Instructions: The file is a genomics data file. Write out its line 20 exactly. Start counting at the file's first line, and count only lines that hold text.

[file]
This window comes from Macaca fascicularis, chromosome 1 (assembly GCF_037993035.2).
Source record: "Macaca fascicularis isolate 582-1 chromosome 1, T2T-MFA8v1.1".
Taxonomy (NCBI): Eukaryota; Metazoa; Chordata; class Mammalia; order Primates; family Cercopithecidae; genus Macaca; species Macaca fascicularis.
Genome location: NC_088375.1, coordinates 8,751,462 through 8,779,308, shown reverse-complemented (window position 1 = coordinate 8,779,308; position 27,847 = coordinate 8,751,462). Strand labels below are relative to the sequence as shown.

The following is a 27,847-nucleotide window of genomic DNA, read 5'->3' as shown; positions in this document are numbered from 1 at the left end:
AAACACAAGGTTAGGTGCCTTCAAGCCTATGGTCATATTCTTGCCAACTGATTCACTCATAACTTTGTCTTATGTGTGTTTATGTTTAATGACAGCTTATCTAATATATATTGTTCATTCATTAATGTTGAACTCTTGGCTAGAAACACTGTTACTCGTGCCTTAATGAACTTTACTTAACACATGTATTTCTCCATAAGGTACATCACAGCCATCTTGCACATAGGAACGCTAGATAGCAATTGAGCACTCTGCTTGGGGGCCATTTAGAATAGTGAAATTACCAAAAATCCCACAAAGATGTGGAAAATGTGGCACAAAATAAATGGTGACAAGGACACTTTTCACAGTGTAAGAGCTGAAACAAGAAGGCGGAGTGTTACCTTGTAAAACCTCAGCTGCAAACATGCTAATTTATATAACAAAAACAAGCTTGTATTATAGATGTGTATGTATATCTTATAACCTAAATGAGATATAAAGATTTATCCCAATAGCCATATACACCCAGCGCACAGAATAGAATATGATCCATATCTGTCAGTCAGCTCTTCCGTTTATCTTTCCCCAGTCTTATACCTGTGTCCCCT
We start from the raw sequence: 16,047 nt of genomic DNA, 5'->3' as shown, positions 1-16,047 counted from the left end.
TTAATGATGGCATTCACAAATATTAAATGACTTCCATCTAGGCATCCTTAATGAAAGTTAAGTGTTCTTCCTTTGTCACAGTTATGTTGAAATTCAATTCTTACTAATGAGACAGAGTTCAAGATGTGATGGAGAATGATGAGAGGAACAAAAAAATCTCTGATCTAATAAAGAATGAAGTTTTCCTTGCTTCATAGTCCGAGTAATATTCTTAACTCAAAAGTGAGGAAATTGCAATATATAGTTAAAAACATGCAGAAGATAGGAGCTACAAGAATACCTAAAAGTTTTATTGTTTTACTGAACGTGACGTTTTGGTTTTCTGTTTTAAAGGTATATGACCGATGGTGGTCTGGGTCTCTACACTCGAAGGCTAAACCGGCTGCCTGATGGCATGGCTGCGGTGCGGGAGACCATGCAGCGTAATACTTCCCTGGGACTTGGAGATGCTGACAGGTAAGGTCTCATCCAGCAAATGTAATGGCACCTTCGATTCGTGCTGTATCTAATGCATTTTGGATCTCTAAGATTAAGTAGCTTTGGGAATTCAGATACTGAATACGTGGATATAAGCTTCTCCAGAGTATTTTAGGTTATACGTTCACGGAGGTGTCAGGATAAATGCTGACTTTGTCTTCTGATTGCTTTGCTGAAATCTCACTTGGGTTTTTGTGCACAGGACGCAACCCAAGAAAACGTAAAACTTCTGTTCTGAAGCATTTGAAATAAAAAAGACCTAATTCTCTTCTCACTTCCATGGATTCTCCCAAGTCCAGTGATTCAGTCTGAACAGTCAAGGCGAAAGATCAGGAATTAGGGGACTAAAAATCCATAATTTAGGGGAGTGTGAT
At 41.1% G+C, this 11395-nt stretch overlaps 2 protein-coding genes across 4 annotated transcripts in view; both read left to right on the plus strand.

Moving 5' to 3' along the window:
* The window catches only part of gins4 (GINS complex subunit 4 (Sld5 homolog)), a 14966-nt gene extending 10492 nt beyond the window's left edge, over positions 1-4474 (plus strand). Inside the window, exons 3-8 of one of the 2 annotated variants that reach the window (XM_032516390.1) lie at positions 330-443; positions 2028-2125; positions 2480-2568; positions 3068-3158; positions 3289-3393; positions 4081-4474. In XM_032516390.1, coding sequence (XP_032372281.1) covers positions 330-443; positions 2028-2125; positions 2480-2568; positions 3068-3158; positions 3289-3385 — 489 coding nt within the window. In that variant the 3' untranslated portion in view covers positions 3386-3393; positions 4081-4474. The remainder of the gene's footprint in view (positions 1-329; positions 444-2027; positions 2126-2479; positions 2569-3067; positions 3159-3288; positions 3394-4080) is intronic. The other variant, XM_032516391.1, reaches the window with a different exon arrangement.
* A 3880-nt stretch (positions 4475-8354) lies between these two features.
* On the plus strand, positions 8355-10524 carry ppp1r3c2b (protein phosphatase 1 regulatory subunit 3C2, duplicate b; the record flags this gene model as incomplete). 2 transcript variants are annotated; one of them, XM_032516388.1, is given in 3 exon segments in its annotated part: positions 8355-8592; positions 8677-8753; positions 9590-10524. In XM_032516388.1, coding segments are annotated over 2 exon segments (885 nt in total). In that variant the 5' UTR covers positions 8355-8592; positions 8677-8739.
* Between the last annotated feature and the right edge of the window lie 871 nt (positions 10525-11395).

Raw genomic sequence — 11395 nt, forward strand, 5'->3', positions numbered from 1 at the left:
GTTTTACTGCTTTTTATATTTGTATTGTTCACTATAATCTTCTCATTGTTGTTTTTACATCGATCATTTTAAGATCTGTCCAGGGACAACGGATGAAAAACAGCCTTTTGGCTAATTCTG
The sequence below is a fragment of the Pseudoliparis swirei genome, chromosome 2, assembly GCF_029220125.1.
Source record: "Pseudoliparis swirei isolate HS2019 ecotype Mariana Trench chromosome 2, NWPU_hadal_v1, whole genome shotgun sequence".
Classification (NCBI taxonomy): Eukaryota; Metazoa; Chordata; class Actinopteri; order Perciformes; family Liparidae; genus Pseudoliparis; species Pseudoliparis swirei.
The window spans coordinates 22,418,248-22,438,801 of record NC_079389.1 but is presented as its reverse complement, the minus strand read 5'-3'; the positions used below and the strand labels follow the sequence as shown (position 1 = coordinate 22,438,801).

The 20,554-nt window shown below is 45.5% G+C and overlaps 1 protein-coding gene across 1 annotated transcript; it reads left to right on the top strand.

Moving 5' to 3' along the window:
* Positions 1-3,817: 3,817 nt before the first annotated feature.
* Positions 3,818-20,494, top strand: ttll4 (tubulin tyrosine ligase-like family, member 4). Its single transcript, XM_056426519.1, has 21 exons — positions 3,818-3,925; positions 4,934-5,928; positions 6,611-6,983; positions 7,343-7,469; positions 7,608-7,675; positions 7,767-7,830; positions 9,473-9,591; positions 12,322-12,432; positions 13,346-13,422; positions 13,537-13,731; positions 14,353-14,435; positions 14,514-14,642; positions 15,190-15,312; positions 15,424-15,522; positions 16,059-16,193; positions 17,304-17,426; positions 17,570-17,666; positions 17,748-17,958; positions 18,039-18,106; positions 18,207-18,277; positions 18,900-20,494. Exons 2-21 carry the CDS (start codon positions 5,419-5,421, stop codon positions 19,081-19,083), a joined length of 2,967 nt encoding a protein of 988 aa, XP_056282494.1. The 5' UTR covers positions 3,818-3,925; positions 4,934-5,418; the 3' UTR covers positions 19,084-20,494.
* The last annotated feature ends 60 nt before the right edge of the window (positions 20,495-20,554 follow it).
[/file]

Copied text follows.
The window spans coordinates 22,418,248-22,438,801 of record NC_079389.1 but is presented as its reverse complement, the minus strand read 5'-3'; the positions used below and the strand labels follow the sequence as shown (position 1 = coordinate 22,438,801).